This was tested with Fedora Core 2.

Of course, you could take the converse approach: give everyone a password, and just don't require passwords for local logins to accounts in the "local" group. This approach is probably more robust against configuration changes (e.g. if a service stops including "system-auth" it will allow logging in without a password). The first approach however is nice for granting minimum necessary privilege. Maybe both is best. Presumably the second approach would be done with a line in local service pam.d config:
auth       sufficient   pam_listfile.so item=user sense=allow file=/etc/localusers onerr=fail
and this works for gdm at least. "mingetty" (for text logins) is a problem because it shares the "login" pam config with "in.telnetd" for plain-text remote logins. Of course, you could hack it with pam_access again (and /etc/security/group.conf) , but the extra complexity probably isn't worth it.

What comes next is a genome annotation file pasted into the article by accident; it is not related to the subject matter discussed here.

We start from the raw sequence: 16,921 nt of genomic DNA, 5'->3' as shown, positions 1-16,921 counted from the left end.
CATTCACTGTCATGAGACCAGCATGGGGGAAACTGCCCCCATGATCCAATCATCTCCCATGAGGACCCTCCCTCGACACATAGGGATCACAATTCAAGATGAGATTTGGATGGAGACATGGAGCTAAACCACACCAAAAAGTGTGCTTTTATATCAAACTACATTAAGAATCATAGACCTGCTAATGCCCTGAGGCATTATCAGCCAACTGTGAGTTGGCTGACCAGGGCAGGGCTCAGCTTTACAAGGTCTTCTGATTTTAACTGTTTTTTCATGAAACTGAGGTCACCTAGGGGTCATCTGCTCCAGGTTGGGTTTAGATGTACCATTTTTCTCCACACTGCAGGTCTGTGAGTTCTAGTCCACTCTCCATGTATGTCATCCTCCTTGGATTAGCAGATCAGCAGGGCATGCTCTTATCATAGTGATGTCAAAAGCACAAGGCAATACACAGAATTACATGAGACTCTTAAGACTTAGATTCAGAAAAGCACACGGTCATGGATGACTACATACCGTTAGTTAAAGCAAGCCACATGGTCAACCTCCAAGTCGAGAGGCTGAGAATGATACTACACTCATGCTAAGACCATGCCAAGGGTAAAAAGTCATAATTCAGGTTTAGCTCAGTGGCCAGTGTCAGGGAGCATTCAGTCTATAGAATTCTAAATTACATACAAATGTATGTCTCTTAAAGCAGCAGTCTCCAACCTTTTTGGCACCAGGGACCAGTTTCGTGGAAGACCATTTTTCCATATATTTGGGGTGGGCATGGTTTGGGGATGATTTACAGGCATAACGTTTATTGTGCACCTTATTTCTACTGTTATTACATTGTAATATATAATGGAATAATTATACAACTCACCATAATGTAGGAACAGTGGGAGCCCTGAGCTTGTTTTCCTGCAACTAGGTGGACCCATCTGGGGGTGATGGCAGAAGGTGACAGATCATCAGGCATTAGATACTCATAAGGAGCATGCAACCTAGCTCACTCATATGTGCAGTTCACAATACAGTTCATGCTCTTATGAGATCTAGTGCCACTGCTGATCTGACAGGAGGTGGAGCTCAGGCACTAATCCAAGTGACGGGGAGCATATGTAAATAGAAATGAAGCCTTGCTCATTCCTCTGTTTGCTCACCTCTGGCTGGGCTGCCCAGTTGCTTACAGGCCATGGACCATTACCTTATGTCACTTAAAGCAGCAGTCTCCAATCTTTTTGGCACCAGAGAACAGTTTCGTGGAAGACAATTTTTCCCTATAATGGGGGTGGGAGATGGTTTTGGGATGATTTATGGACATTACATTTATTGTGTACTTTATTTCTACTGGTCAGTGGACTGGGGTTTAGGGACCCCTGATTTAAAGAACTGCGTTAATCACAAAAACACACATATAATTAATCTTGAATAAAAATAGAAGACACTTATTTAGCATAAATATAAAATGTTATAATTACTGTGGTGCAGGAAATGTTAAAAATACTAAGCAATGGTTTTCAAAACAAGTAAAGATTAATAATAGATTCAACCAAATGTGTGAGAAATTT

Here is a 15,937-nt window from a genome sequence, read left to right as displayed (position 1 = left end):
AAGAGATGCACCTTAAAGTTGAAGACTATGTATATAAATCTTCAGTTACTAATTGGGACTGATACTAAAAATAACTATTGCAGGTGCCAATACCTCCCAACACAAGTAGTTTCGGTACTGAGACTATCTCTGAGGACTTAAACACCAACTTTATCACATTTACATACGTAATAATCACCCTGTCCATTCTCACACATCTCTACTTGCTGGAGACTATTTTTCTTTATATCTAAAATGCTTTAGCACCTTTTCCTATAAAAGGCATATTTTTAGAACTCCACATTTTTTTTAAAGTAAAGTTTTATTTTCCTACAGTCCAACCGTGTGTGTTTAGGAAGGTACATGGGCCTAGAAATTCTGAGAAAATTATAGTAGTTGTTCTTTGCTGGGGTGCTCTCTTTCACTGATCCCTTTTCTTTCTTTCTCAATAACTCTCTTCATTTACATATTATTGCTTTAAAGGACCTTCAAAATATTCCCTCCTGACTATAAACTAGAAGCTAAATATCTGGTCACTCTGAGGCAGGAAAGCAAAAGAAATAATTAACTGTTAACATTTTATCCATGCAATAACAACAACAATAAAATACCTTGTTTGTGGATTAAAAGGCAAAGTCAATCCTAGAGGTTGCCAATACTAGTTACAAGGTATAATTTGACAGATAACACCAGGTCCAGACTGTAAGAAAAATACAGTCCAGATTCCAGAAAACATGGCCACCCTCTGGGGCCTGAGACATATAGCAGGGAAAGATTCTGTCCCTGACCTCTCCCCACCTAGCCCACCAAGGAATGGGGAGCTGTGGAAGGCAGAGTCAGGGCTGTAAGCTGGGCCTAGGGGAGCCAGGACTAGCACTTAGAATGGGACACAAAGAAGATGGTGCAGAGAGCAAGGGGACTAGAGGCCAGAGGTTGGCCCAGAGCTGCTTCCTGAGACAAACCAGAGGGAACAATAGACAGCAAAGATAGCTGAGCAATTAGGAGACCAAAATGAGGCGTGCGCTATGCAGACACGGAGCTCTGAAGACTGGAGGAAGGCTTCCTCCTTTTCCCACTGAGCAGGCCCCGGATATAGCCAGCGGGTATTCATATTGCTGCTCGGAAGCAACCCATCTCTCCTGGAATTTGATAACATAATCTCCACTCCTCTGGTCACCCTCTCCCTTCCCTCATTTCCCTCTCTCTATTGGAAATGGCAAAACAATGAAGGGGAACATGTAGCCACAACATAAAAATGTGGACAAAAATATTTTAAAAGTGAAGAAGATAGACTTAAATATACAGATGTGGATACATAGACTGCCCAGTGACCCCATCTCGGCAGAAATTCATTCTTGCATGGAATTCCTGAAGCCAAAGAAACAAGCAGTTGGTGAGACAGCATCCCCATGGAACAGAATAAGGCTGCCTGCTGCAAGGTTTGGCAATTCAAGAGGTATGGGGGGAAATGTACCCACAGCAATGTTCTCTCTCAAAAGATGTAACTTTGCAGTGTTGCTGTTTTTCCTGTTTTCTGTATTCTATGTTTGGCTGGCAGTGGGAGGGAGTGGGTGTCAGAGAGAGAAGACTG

My Daughter

My daughter is the coolest. She just turned three. A couple of days ago she was watching the Elmo episode about music. ("Elmo" is a friendly, red furry creature, on a segment of Sesame Street for toddlers. Each Elmo episode has a theme.) Elmo's pet goldfish, Dorothy, had a toy drum in her jar. My daughter observed, "Dorothy can't play the drum because she don't got hands. She also don't got a stick."

Wednesday, December 08, 2004

Gcc on Solaris

If you're getting
/usr/include/sys/termios.h:376: parse error before `uint32_t'
then you should be invoking gcc as:
gcc -I/usr/include

Tuesday, December 07, 2004

Better Spam Protection